He disappeared for a second, his client watching him from the mirror, lunging backwards, one foot standing in its pivot spot, the other, leaping backwards to grab at the remote, changing the channel on the TV, Its hat alright, he asked, the others nodding along, grabbing his phone from the tabletop counter, pulling it forth to his eyes, returning to his clients side.

“This is my wife,” he said to him, pleased to be sharing something so dear. “She’s beautiful, isn’t she,” he said. “I really love her. My mother was against the marriage, saying she had too much blood on her side. Her brother was shot in the arm and neck, two weeks before we wed. He died on the spot. Her father was arrested twice, he’s since disappeared. Nobody knows where to. I’m sure he’s still alive. He s a wily son of a bitch. Very smart, strong. He knows how to get himself around. Here,” he said, pushing the phone right up against his eyes, “this is my daughter, on the left, and her cousin, my niece, on the right. They’re almost the same age! Just about. They used to play together all the time. You should do that by the way, just to make sure. Have children all at once, everyone in the family at the same time. How many are you?”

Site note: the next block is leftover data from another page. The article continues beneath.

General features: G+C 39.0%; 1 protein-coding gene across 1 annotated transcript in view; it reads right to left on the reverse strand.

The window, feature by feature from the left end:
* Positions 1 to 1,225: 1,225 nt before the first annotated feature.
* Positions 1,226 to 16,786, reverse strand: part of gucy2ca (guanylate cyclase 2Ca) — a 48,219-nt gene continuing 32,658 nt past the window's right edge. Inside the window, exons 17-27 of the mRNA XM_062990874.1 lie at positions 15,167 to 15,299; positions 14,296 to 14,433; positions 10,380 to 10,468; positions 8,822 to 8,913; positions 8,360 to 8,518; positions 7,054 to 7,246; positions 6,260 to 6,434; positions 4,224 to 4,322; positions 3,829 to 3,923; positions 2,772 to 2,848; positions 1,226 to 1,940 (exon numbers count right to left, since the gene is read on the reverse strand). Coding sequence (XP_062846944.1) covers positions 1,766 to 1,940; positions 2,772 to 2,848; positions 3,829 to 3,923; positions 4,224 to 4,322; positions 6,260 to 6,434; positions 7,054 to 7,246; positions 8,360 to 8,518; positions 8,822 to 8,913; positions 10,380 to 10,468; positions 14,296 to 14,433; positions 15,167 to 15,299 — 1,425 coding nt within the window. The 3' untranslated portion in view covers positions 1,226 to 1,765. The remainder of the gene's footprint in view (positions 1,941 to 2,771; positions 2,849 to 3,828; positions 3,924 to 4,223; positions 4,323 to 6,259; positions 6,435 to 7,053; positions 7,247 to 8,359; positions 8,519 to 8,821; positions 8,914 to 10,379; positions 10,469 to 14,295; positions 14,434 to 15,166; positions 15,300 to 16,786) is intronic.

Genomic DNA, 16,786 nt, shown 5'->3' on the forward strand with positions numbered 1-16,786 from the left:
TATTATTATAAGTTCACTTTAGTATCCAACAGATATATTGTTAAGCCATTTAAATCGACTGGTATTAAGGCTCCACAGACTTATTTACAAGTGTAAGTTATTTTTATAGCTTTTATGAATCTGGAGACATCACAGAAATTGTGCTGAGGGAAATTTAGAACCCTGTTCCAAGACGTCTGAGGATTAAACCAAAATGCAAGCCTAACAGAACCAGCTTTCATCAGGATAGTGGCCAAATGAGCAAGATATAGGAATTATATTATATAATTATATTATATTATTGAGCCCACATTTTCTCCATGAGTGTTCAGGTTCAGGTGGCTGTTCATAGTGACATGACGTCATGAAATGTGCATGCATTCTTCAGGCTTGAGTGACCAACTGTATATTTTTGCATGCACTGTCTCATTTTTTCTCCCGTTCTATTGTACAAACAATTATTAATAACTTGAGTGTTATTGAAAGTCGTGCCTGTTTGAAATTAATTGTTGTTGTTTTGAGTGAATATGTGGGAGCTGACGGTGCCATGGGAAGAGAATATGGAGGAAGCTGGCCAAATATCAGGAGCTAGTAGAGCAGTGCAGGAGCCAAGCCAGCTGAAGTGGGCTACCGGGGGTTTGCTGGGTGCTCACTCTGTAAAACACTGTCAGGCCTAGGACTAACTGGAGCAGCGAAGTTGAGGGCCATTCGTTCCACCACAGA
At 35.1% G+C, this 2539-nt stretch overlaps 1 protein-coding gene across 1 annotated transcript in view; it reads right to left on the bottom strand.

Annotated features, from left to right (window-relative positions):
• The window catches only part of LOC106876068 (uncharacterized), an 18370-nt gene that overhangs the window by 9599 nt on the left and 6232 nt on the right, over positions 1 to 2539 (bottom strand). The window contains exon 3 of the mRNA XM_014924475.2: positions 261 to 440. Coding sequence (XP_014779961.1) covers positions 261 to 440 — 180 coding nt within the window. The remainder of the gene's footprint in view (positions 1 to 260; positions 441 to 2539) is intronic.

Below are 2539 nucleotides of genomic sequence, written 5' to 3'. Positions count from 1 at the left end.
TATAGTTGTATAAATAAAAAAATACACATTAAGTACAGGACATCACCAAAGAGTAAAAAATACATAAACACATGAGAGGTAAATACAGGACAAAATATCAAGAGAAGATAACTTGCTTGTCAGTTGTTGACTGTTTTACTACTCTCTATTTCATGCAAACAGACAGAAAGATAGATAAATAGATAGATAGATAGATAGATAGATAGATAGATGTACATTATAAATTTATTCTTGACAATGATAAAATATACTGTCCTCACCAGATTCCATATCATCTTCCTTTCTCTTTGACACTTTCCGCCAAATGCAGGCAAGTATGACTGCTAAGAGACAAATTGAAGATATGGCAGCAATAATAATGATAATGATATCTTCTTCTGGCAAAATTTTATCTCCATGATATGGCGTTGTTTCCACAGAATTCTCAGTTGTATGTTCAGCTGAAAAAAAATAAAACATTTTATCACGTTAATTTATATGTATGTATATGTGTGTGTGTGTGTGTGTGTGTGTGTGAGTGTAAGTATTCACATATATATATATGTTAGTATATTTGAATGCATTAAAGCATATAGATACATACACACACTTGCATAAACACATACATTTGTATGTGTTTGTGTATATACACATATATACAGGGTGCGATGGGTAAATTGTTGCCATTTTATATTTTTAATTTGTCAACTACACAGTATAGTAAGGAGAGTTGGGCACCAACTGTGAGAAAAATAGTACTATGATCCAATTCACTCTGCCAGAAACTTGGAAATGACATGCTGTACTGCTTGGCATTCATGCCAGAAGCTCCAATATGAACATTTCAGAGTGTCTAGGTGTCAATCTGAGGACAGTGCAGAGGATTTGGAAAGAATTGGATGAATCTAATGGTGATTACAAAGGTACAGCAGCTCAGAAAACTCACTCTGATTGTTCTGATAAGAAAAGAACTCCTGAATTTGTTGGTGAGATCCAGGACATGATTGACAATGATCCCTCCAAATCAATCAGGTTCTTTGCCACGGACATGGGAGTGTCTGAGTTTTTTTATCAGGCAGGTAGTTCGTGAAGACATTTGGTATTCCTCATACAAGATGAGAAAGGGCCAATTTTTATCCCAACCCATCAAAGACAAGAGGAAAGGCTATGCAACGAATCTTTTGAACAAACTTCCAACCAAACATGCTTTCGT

“We’re three, and there’s seven, there’s four, and there’s five. You have beautiful children,” he said, after a pause. “Where are they now?”

“Stuck at the border in Samaran.”

“The border is closed.”

“It won’t be long.

“Will they come under cover?”

“I hope not! I’ve paid all of my salaries to bring them along, paying everything I have. Its not much, but still. I’m trying to keep things going on. If they have to, they will, but then why wait for so long? I want them to be official, so we can find a nice apartment, somewhere for us to live, to raise our kids. I love my wife, I really do. She’s the best cook in the universe, better than all. I hate the food in my life, when she’s not around. She used to work at a hotel, in the kitchen. She knows how to make everything, better than most. Kebbe bi la2teen, samak nuwar. Everything, everything, she’s the best. My brother lives in Durun, he has four wives. He’s looking for another two, I don’t know why. Why would he want any more? Its enough for me, one wife. I love her, of course, but still, when she starts to run her mouth. Maybe that what’s nice about having four wives. One every two nights, something like that. You have to restructure the week, you know, cant do everything right. No weekends, I guess, spend those alone! My brother is rich, he goes golfing all the time. He needs a day to himself, of course. His weeks consist of nine days, in total, one of those days off.”

Snip after snip, he could feel Aziz’s energy rise and fall, focusing on the little strands of hair he collected between his fingers before dissolving them into thin air, disappearing into the scattered mess on the floor. The sound of the music video on the television clashed with the sound of something playing on someone else’s phone, though Tanzim couldn’t check, to see or find out, what exactly all that sound was.

“Are you watching any of the games?”